The Colne Brook flows south westwards   TQ 02480 77125 Industrial area along the Bypass Post to the east Harmondsworth Post to the south Poyle Post to the west Colnbrook Colnbrook By pass Constructed as a single carriageway in 1929. The central reservations have been tarmacked and replaced with hatching and islands to prevent overtaking. It is thought that it originally had a parallel track which was used by the Road Research Laboratory for experimental road surfacing. In addition it is said that t he carriage was duplicated for a distance to allow a straight section for speed trials. The road available to the general traffic formeds a loop on the north side of the private roadway, but was too narrow for its purpose. It seems likely that this loop was that formed by Lakeside Road. Colne Brook Bridge. Cavenham House .  In 1965 Cavenham Foods Ltd was set up by entrepreneur James Goldsmith and this was their head office. Cavenham Confectionery Ltd was created out of the mer

Colne Brook - Thorney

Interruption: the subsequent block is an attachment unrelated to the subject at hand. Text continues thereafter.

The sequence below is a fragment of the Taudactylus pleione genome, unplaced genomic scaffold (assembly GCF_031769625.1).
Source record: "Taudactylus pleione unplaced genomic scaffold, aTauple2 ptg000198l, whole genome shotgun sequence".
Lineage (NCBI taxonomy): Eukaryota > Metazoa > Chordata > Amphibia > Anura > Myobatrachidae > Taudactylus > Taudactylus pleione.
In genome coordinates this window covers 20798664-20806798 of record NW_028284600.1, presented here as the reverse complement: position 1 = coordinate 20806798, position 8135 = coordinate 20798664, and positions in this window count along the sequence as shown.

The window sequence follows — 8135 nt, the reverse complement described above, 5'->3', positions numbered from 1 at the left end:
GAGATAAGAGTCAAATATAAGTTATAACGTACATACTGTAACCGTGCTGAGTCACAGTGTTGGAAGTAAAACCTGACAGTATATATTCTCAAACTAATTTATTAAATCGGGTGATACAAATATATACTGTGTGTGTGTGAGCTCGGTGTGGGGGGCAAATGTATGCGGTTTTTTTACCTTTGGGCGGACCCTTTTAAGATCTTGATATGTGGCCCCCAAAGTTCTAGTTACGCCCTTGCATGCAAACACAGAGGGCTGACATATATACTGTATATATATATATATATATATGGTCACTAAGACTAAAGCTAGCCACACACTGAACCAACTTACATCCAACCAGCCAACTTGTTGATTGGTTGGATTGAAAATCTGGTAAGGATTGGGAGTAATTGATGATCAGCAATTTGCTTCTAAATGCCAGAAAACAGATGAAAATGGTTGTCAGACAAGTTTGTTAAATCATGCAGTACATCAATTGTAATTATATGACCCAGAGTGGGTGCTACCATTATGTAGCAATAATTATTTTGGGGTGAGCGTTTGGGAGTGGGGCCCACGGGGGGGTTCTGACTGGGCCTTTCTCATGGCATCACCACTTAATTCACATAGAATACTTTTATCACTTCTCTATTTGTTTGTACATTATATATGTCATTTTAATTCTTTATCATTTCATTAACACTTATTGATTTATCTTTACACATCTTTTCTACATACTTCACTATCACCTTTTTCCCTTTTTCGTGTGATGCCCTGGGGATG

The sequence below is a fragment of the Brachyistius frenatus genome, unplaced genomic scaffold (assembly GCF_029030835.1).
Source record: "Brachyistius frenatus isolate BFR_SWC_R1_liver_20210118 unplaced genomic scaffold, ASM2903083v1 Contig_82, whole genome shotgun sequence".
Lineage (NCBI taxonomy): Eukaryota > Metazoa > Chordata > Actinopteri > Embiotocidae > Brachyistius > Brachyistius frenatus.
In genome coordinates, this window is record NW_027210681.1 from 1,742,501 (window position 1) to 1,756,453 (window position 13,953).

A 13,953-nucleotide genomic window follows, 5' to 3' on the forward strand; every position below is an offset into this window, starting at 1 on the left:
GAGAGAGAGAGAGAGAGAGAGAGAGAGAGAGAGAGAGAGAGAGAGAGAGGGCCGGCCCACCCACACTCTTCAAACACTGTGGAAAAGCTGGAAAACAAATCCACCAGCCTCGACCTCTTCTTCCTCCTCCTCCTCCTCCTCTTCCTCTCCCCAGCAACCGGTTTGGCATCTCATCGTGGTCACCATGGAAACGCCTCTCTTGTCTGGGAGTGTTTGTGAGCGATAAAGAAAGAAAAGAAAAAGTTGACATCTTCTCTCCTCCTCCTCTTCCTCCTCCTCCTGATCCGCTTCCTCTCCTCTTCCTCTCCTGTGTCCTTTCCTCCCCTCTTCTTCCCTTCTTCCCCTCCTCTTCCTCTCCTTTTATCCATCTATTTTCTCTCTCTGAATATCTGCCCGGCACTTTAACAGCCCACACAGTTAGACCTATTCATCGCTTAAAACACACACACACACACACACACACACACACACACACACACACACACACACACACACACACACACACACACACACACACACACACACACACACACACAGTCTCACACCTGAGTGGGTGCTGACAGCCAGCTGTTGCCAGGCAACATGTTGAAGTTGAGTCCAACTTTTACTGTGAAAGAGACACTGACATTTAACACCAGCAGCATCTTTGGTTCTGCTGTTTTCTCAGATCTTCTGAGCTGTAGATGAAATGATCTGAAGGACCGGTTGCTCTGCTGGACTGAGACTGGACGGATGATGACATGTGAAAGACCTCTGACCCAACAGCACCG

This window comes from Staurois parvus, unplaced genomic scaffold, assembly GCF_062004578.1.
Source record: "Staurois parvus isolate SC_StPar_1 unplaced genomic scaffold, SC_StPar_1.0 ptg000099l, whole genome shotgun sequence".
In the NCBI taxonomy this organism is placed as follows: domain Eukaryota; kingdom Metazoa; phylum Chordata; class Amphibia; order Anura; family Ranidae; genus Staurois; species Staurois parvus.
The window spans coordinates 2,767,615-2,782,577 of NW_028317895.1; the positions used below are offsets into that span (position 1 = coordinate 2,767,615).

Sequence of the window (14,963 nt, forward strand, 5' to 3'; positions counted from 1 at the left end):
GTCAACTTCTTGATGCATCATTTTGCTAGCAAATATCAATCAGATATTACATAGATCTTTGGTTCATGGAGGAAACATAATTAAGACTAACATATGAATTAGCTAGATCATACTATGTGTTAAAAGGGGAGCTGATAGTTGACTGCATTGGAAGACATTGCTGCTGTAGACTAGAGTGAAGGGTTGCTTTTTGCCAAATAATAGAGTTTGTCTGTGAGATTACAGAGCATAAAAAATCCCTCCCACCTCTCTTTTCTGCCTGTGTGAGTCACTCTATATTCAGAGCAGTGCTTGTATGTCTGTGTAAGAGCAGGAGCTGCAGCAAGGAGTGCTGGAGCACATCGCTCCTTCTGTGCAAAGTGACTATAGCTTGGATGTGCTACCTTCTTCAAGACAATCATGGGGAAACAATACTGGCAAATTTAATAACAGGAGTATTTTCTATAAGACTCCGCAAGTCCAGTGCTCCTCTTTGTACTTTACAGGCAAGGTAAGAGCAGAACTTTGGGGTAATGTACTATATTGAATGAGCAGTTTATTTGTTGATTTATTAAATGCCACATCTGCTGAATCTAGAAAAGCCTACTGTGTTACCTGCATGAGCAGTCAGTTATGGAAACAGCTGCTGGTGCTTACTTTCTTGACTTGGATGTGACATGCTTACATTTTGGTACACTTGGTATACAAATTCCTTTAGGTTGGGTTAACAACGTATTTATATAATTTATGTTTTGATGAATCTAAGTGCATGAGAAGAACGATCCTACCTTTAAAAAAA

The Colne Brook flows south and south west Post to the north Little Britain Post to the east West Drayton Post to the south Thorney M25 Thorney Lane South Tower Arms Hotel . The Tower Arms is said be named after former owners members of the Tower family. In the mid 19th it was the 1850 the Hare and Hounds Beer House and later the Fox and Hounds. It was the Tower Arms by 1874. Thorney Mill Road North Star . Pub Thorney Farm – stables in red brick Gravel extraction site between the Tower Arms Hotel and Thorney Farm. Important finds of iron age pottery Thorney Park Golf Course . Part of the site was an area of land restoration and the rest a market garden site. The original farm buildings are on the site and have been converted to luxury housing Hillside Mercers Farm Thorney Mill . Modern housing on the site of buildings marked as a factory as late as 1989. This is to the north of the road and appears to be the site of a 19th paper mill which was built over the Colne Br

North London Railway - Willesden Junction